Consult a cyber-recruiter to plan your career says Natasha Loder
Most postgraduates find they are poorly served by university careers centres. With hundreds of students passing through their doors, such centres are often simply not geared up to handling the relatively small numbers of specialist postgraduates seeking help. Yet, once out of university, postgraduates are likely to find themselves totally stuck for decent careers advice.
While there are encouraging signs that universities are taking an increasing interest in career development for research staff, they are still behind industry.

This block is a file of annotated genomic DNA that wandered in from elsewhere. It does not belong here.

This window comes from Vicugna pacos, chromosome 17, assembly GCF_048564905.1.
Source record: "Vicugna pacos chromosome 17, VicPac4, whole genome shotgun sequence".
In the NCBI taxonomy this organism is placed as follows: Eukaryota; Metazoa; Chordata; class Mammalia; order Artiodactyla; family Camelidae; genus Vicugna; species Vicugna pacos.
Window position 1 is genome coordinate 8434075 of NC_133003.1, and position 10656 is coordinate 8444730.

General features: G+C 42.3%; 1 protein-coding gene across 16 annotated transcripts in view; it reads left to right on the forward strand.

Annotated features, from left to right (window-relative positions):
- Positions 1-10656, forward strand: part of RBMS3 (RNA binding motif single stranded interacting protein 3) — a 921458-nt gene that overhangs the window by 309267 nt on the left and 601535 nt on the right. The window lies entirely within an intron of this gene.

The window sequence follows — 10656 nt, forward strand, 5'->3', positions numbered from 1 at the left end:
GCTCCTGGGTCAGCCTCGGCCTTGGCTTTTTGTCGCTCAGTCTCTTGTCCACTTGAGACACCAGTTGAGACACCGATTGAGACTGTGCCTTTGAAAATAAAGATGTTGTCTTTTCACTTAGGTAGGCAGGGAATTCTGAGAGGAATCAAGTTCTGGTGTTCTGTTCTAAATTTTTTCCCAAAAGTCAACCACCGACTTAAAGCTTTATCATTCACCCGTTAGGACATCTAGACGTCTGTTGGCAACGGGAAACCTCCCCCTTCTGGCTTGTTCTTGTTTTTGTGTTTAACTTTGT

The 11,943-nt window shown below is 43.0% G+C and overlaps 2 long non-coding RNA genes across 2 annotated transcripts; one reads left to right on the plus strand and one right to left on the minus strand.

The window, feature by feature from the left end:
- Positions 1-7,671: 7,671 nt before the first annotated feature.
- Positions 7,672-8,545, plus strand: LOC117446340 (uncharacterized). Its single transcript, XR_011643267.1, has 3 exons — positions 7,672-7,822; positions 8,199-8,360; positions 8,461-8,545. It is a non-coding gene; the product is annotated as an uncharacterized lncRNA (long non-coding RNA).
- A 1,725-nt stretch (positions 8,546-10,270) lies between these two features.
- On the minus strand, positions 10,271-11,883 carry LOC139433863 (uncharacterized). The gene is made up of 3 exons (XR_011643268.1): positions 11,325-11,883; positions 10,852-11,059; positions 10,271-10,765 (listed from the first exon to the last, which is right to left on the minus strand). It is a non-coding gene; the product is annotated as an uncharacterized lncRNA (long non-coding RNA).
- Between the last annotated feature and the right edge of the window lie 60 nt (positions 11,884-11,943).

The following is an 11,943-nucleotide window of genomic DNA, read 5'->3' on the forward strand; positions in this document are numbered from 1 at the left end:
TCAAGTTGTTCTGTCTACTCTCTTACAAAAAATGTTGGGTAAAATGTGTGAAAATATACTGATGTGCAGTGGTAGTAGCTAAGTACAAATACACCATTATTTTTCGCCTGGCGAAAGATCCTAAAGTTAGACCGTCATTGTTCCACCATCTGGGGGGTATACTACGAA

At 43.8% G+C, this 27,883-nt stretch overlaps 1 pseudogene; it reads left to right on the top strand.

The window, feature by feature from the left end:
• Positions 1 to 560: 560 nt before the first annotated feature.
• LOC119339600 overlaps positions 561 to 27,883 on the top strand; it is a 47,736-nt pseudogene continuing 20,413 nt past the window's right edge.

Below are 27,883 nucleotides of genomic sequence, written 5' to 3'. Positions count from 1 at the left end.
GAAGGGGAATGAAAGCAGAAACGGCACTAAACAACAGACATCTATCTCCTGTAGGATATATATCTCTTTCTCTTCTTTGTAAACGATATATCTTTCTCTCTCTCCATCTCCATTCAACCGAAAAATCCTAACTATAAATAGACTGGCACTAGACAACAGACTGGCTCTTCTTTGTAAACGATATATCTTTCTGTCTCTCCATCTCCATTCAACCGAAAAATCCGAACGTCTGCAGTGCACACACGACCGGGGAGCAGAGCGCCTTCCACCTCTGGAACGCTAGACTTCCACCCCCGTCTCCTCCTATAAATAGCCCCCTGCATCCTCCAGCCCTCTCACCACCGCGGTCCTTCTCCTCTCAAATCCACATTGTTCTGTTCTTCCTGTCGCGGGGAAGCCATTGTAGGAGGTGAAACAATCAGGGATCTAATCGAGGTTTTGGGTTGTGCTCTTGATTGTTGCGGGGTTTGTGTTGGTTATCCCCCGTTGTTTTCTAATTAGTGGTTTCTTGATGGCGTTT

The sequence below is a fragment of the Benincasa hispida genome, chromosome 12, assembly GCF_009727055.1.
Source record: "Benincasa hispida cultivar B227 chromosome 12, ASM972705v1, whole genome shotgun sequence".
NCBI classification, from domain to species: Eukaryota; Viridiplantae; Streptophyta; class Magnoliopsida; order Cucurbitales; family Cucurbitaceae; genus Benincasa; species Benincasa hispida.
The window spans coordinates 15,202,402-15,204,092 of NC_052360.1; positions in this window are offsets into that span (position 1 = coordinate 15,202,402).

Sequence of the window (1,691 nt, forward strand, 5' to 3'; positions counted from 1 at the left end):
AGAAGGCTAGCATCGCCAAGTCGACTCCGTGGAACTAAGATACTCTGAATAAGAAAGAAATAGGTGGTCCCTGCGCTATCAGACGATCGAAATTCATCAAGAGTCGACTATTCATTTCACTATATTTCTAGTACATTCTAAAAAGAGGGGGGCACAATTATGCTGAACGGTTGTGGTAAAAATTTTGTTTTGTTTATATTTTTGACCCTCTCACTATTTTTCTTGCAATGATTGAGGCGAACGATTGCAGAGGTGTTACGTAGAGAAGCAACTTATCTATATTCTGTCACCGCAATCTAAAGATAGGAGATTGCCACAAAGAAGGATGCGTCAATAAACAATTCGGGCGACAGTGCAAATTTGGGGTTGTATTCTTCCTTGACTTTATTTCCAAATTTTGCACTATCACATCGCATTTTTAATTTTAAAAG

Texas Instruments, for example, is leading the way with its website, which packages serious career development advice alongside its standard recruitment pages. You can ask for careers advice from their online cyber-recruiter - a real person, learn how to use the web for job searches,get tips on getting your resume noticed, post your CV electronically to TI, or take a tour through the career mapper, an impressive set of interactive career development pages.
You can begin the process of planning your ideal career, even if you do not want to work for TI. It will, for example, assess your strengths and weaknesses on the basis of a questionnaire and recommend the type of jobs that best suit your talents.
Of course, one of TI's ulterior motives must be to recruit staff, but you do not have to want a job there to use the site.
For more info, go to http://www.ti.com